Tell ‘im ‘e’s dreamin’!

December 29, 2008

Or, There’s No Place Like Home.

It’s big, and we finally saw the damn thing. Australia, that is.
Despite Our Germaine, despite The Honourable Peter Costello, BA, LLB, MP, despite a host of people telling us to the contrary, we actually went and saw and judged for ourselves. And lo, it was good!
No, it’s not a documentary, as some seem to have assumed, despite the factual existence of the place in the title.
It’s a rollicking story, sentimental, sympathetic, funny and fictional, though hung on a framework of historical events, in the same way as a zillion other WWII dramas, comedies and romances have been.
I honestly don’t know why there’s been such a white, middle-class backlash against this film (as it seems that there’s been, given at least the two reviewers above,) unless it can be said that they either feel vaguely guilty about being white and middle class, or they just don’t get it.
Baz is telling a meta-story, a story about telling stories, and the importance of telling stories, and the importance of growing up with stories to tell. He has fun with that notion in a filmic way, using the language of cinema, quoting from other big film stories, using broad strokes on a broad landscape, and generally being entertaining. The film is long, but it didn’t feel long – I was never bored. It’s blatantly emotionally manipulative, but that comes with the genre, and I didn’t feel it was cynically so.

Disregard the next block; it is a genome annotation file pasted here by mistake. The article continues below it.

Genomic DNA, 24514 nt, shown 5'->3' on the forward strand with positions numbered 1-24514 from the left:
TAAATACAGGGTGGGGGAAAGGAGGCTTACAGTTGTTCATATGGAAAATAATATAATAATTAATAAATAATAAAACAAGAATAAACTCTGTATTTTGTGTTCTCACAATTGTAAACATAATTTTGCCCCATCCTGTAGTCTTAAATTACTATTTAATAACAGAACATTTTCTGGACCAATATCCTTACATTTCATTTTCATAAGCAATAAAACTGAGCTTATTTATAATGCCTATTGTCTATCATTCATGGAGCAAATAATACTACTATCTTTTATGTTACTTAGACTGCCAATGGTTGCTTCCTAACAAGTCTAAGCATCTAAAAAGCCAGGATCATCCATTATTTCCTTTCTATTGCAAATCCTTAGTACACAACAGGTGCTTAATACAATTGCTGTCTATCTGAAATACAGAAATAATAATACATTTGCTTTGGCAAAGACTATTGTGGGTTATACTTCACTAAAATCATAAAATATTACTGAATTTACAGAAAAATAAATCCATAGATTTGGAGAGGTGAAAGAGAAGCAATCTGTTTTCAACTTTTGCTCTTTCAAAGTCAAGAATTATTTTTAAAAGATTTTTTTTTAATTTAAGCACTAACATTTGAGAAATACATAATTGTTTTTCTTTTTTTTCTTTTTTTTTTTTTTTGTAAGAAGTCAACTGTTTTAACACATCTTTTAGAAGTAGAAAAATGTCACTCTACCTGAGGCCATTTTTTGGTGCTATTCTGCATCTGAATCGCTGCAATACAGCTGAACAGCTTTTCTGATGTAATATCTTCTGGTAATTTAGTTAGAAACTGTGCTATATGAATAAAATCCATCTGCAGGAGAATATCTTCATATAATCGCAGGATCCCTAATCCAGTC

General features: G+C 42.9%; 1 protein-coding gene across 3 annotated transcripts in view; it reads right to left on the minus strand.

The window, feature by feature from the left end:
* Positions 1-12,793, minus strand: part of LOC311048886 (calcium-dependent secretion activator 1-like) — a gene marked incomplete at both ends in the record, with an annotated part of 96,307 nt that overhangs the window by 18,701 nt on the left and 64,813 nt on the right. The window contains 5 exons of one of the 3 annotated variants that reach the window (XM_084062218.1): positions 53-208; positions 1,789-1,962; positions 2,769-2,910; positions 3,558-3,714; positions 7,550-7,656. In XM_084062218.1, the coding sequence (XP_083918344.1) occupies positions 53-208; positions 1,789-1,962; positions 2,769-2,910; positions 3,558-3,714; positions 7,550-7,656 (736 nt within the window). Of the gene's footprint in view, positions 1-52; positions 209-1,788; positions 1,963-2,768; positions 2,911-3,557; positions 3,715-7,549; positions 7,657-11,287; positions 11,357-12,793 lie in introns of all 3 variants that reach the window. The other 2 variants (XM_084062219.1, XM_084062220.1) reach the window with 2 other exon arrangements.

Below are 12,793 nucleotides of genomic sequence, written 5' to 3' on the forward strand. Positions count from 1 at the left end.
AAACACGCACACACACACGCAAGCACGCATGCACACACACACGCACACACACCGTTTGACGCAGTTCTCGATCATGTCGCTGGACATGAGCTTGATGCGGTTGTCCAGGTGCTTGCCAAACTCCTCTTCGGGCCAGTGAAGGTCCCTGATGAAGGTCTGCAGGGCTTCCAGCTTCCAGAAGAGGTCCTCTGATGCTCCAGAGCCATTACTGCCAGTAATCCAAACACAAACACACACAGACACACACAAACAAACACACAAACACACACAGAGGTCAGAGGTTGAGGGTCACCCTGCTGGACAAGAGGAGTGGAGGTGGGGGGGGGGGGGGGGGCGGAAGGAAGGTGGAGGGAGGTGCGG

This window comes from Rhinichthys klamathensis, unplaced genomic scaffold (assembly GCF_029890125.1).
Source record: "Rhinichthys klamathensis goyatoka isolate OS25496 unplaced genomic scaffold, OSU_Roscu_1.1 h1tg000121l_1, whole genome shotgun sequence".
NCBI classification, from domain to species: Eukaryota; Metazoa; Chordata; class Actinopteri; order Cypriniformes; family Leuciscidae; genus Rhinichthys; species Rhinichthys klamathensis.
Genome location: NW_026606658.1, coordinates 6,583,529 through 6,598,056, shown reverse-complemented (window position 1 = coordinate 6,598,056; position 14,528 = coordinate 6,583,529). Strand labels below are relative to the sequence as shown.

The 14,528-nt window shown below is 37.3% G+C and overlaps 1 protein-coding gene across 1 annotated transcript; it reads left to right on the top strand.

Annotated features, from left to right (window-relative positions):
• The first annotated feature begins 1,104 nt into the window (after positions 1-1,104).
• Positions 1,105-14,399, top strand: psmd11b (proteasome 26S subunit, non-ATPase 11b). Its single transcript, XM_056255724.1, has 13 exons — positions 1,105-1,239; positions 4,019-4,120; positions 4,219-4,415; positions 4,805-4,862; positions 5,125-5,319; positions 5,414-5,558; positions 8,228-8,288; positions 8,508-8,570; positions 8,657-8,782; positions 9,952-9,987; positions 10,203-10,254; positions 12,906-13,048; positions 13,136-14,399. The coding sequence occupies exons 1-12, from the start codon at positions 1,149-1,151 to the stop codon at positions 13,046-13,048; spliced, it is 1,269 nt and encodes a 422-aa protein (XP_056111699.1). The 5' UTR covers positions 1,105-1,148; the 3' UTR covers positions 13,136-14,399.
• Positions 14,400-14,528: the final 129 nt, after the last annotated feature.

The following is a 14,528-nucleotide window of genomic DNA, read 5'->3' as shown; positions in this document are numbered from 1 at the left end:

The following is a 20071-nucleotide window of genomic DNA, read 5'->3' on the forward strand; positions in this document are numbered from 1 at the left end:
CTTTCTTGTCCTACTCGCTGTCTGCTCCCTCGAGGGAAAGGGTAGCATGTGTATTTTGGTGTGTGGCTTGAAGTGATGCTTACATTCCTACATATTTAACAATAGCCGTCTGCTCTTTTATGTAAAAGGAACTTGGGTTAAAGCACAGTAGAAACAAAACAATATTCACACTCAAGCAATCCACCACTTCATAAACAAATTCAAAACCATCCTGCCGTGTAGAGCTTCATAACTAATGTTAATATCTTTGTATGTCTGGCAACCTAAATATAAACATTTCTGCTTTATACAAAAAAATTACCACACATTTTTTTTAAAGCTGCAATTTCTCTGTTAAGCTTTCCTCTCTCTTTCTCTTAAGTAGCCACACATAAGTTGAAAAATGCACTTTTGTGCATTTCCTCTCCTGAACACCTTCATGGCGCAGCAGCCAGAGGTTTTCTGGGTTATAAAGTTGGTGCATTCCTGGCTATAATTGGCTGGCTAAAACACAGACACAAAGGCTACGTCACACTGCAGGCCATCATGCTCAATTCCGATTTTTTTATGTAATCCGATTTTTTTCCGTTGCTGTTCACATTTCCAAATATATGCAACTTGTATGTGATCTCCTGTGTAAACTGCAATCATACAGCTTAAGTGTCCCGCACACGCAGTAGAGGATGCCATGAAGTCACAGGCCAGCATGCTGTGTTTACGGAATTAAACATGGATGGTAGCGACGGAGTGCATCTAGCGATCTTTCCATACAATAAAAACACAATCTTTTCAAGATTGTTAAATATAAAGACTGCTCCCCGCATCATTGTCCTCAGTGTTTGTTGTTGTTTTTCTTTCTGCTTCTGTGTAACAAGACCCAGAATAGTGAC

I remember seeing Strictly Ballroom at the Sydney Film Festival when it came out, and the horror that surrounded it. It was as though Australians had never heard their own accent played back to them before – the Cringe was palpable! How could that terrible Mr Luhrman portray Australians like this, people were saying, and yet that film has entered the Australian cinematic canon, it has been taken to heart around the world, even in the Mother Country, Our Germaine’s adopted home, the UK TV classic Come Dancing has become Strictly Come Dancing!
Maybe it’s time the cringe was dropped, and it was accepted that if we tell Baz Luhrman he’s dreamin’, that might be a good thing. Even Australians have stories to tell.



  1. Good article. Thanks for that.

  2. Yes, spot on. I liked it also, as you no doubt read, and also must assume that the backlash (which is nowhere quite as strong as in the Australian media) is borne out of a need to decry anything that isn’t ‘worthy’.

    Which is ironic – the Australian press is so critical of the Oz film industry for navel-gazing and when a film arrives that shamelessly treads the boards they jump on it for being too commercial. Sheesh.

    I’m disappointed it didn’t fare better in the US box office, but the lesson that should be writ large to Australian filmmakers is that the film has attracted one of the largest Australian audiences of all time. In fact, Baz has created two of the most successful Australian films in the top five Australian box office draws – something that very few people have reported.

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